ORHAN KEMAL CENGİZ

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ORHAN KEMAL CENGİZ
May 10, 2012, Thursday

Fabricated evidence in Sledgehammer case and the ECtHR

Çetin Doğan, the alleged leader of the Sledgehammer coup plan, along with his relatives and his lawyers, has long been arguing that some of the evidence used against the accused in the court in which Mr. Doğan and others are on trial is distorted and fabricated.

I wrote a couple of articles on this subject before both in Turkish and English. I suggested that these allegations could be brought before the European Court of Human Rights (ECtHR). I said Mr. Doğan does not need to wait until the end of the court case in which he is being tried to lodge a case with the ECtHR because their allegations suggest that some “circles” played with this evidence to make Mr. Doğan and others appear guilty or guiltier than they could possibly be.

I argued that, like the allegation of being tortured, these allegations could be brought before the ECtHR by exhausting domestic remedies to this end while the “main court cases” continue. And I suggested following a very concrete roadmap -- namely, to bring a complaint before the public prosecutors against those who allegedly fabricated evidence; if the public prosecutor refuses to investigate these allegations, they could appeal against the prosecutor’s decision before a high criminal court, which would be the final step in exhausting domestic remedies.

After taking these few simple steps they would be able to argue their allegations before the ECtHR in depth. Given the “seriousness” of their allegations, they could even demand the court give their case priority and apply some interim measures under the Rule of Courts.

However, we have not heard any news that they followed such an “independent” legal avenue to take their allegations before the ECtHR. Their lawyers announced a few days ago that they brought all these allegations before the ECtHR in their application in which they mainly challenged Mr. Doğan’s arrest and detention under Article 5 of the European Convention of Human Rights.

If his lawyer had not clarified this matter, we would have never understood that they had discussed the “fabricated evidence” question before the ECtHR because when we read the ECtHR’s decision in their case, Çetin Doğan v. Turkey (28484/10), we cannot see even one single reference to their allegations.

The ECtHR has not even cited their allegations about “fabricated evidence” when it summarizes Mr. Doğan’s allegations. The statement that may remotely be related to this allegation of “fabricated evidence” appears to be the following: “…he explains that the Balyoz operation, used by the prosecutor in İstanbul as the base for making his charges, is a fictional scenario developed as an exercise as part of seminar work, and he argues that the original script has been reworked with a manipulative intent.”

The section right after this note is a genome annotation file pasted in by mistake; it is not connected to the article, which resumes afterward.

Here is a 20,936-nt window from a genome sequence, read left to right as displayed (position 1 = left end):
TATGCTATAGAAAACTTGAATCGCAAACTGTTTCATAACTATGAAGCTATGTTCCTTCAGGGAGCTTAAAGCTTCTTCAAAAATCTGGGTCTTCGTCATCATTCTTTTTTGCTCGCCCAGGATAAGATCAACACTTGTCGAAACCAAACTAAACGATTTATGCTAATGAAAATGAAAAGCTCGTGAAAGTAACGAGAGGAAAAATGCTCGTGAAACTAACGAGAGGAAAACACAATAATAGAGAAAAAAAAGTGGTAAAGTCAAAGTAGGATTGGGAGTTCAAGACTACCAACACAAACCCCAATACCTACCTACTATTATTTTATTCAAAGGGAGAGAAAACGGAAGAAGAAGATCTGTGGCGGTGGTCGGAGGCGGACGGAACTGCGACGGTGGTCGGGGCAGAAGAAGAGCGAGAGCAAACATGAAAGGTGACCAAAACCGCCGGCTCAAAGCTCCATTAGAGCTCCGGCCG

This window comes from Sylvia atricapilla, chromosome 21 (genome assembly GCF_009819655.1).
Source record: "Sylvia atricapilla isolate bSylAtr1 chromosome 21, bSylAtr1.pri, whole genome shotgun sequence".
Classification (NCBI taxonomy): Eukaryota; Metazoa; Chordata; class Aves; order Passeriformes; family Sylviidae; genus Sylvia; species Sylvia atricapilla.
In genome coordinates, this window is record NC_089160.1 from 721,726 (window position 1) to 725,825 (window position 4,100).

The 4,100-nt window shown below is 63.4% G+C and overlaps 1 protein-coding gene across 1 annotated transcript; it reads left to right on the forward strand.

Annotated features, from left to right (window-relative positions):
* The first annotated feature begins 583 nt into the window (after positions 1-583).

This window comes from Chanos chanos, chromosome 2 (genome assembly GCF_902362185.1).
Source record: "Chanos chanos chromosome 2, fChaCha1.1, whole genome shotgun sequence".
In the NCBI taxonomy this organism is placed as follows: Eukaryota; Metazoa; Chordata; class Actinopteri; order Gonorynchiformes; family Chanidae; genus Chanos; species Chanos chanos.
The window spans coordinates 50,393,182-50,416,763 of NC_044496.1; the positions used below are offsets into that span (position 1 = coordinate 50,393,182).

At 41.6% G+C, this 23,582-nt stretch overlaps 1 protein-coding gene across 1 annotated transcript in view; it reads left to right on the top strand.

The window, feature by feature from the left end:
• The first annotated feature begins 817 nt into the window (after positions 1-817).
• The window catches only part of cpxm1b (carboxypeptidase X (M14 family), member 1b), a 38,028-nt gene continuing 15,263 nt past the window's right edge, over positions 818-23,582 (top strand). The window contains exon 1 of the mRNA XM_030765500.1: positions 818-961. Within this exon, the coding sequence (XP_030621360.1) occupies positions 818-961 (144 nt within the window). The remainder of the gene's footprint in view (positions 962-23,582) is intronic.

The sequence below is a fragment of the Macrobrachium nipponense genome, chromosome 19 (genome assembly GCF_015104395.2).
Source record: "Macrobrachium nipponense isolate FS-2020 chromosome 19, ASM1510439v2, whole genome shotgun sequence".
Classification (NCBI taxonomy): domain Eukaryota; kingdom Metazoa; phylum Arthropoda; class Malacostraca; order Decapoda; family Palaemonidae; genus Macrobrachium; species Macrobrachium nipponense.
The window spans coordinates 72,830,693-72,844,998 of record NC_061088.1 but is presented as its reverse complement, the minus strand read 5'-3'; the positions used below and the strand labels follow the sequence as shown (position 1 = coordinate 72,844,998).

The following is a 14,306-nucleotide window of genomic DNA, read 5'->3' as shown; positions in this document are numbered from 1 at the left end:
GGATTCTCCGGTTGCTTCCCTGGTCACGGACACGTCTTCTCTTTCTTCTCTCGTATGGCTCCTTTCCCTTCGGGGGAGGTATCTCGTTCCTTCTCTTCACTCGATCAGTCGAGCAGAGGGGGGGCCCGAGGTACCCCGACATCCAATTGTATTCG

I think even this paragraph I cited is not related to “fabricated” evidence. This one is one of the main lines in Doğan’s defense strategy arguing that all they prepared were scenarios for various situations but not a coup plan.

When we look at the assessment of the evidence by the ECtHR, all we see is this paragraph:

“The Court also notes that there exist elements of evidence such as the documents printed or digitized related to the planning of the Balyoz operations. The set of elements, consisting of a package of 2,229 printed pages, 19 CDs and 10 audio cassettes, including several documents signed by the plaintiff as well as minutes of meetings recording his speeches, had been collected by the prosecution before the applicant’s arrest, which had been made on the suspicion that he had committed the offense, an offense severely punished by the Penal Code.”

With all this evidence the ECtHR come to the conclusion that the arrest of the applicant is justified and based on some concrete evidence. Again we cannot see any discussion on these allegations of “fabricated evidence” in any part of the decision of the ECtHR. Obviously their allegations about fabricated evidence were not taken seriously and not given any weight by the ECtHR. It is of course possible for Mr. Doğan to discuss this “fabricated evidence” in later stages within the context of “fair trial” guarantees, which will be a discussion on procedure, whether the applicants arguments were evaluated in a fair manner and so on.

Some media outlets in Turkey, which widely published these allegations about “fabricated evidence,” now turn a completely blind eye to this decision of the ECtHR. Why?

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